Achieving is to generate motions to motivate ourselves to pursue meaningful objectives.
Finally, The part of influencing the ability to recognize, manage and evoke emotions in others to promote change. A resonant leader can influence others to fulfill their own goals.

https://www.pmiwdc.org/article/karen-davey-winter/emotional-intelligence-project-managers-%E2%80%93-nice-have-or-necessity

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Hello folks,

I couldn't attend a PM Meeting, so I have researched some videos about project management. This video summarizes some needs of the project management profession in 5 minutes. It uses other terms to describe fundamental needs of project managers, like planning, communication, troubleshooting and prediction (forecasting). what I took from the video is how Cristobal Columbus used different communication methods with stakeholders to discover America. he used different hats, was silver tongued with the queen, hard with the sailors, and diplomatic with the indians.

https://www.youtube.com/watch?v=6Or_9IRQHi4

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Good day,
I couldn’t attend a PMI meeting so I decided to share a topic that’s caught my attention.
Earned Schedule Management and its promise to enhance Earned Value Management reports without the need to collect any more data than is already being gathered to calculate Earned Value Management.
I found these links of YouTube where the presenter utilizes Earned Schedule in a couple of relatively concise examples.

https://youtu.be/hTqZ1HgRGFU
https://youtu.be/xeA4dqZ50YM

On Wednesday night, I attended the PMI San Diego Special Quarterly Dinner Event at the Hilton Garden Inn. There was a presentation by Gregg Ward, who is the CEO of a consulting and training firm called the Gregg Ward Group. He has an impressive background and has written a book called “The Respectful Leader: Seven Ways to Influence Without Intimidation.” So the topic of his presentation of course was Respectful Leadership. I was surprised about the topic. Often in project management, we think about how to control costs, prevent delays, and plan plan plan! We don’t as often or comprehensively consider the soft skills associated with project management or think of it in terms of leadership of a team. That is really one of the most important aspects of project management. Having a happy working environment, with trust and respect, not only keeps employees and internal stakeholders loyal and committed to the team and project, but it also is recognized by the client and prospective clients. It attracts the best quality candidates for the team.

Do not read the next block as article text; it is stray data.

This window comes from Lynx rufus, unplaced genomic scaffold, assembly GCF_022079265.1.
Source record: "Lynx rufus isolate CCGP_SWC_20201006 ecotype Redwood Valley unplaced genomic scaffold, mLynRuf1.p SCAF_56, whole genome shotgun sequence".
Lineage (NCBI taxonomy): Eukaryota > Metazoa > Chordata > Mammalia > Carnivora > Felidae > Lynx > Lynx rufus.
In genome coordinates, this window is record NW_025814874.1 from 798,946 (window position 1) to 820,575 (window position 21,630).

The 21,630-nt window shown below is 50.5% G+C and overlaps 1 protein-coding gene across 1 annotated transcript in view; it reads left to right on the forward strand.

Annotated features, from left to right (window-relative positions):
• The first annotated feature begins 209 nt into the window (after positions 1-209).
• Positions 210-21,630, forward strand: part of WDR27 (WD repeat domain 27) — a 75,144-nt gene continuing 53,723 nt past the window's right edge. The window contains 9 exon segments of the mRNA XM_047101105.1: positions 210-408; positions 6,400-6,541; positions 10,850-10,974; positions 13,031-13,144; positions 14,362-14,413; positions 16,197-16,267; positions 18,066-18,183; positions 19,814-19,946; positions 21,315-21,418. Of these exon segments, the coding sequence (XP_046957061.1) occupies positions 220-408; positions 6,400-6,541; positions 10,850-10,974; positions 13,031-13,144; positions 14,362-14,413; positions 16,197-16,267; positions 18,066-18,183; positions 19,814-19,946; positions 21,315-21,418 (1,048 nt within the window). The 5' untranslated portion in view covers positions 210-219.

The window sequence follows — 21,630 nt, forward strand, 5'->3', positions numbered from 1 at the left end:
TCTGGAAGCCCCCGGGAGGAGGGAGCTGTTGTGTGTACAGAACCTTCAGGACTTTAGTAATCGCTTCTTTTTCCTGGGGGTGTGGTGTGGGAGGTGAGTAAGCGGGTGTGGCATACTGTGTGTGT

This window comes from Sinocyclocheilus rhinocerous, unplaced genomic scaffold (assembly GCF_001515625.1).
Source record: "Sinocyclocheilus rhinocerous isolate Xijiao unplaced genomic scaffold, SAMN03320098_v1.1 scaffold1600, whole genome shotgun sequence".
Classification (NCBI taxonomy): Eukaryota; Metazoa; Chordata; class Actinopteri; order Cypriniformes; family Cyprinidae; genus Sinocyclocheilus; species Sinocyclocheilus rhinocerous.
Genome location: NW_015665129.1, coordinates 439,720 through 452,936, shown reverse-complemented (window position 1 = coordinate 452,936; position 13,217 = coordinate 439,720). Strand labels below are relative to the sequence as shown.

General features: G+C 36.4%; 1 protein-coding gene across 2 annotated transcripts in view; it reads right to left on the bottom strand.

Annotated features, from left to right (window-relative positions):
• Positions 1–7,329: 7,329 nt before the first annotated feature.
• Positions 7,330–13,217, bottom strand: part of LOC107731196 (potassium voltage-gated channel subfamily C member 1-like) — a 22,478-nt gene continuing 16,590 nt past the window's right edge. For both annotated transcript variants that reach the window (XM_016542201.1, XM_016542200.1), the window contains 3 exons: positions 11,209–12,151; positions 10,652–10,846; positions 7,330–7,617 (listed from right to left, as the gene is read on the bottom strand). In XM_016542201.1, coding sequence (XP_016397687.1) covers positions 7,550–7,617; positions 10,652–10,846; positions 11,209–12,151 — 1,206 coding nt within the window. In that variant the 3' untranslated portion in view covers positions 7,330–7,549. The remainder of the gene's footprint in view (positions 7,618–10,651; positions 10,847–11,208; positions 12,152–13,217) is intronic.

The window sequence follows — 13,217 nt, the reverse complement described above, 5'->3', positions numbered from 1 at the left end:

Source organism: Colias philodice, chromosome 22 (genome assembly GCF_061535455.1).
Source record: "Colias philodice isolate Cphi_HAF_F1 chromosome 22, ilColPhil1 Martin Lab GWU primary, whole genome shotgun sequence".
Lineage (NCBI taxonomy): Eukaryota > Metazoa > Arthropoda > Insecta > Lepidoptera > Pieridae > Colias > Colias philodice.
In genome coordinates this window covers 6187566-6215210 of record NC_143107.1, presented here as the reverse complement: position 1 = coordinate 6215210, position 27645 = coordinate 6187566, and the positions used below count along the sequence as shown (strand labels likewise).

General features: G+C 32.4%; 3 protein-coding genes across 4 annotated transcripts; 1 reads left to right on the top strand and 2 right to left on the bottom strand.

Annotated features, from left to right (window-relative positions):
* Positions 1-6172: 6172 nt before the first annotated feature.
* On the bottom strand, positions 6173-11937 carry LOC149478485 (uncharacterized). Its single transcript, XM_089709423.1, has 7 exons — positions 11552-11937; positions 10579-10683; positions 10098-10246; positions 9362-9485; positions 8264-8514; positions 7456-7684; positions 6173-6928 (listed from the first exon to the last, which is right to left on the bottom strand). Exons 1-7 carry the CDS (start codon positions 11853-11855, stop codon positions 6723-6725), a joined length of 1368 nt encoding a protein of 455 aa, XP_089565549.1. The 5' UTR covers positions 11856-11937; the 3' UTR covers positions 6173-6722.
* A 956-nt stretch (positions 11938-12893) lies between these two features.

The speaker was extremely engaging, and everything he said was on-point. He gave valuable tips for managing stress, including taking a walk, meditating, having a vent buddy, and breathing. We can get very emotional and irrational when stressed from pressures above or from clients, or have a hard time working with difficult people on the team. He even offered tips for dealing with these people. The S.B.I. Feedback Technique for times when a team member has acted inappropriately. Before you start, ask permission to give feedback. Do it in private, in a neutral location. One of the panel speakers even suggested going for a walk so that you are standing side-by-side instead of in front of the person, which can come across as confrontational. S.B.I. stands for: Situation (state when, where, and who), Behavior (state the specific behavior), and Impact (state the impact of the behavior on you/others). When this technique is used correctly, it will most likely be received with gratitude and even an apology. Mr. Ward talked about respectful leadership. When we are treated with respect, we release oxytocin, which is “the love drug.” We feel good, and this has a profound effect on the work environment and team relationship. Do unto others as you would have them do unto you. Conversely, being disrespected produced the “fight, flight, or freeze” effect on us. So disrespectful leadership hurts the team morale and therefore the project.

I really appreciated this topic, especially since, before he started the discussion, there was a lady at our table talking about her leadership style and how the last weekend she really put a subordinate in his place. We were all a little taken aback by her abrasive approach. I hope she learned from the talk. I certainly did! One other tip was to offer positive reinforcement, such as telling team members that they did a good job or “great work!” at the end of the work day, or specifically giving positive feedback on something they did well or that impressed you.

After this event, I would really like to attend future events like this, because I really got value from it.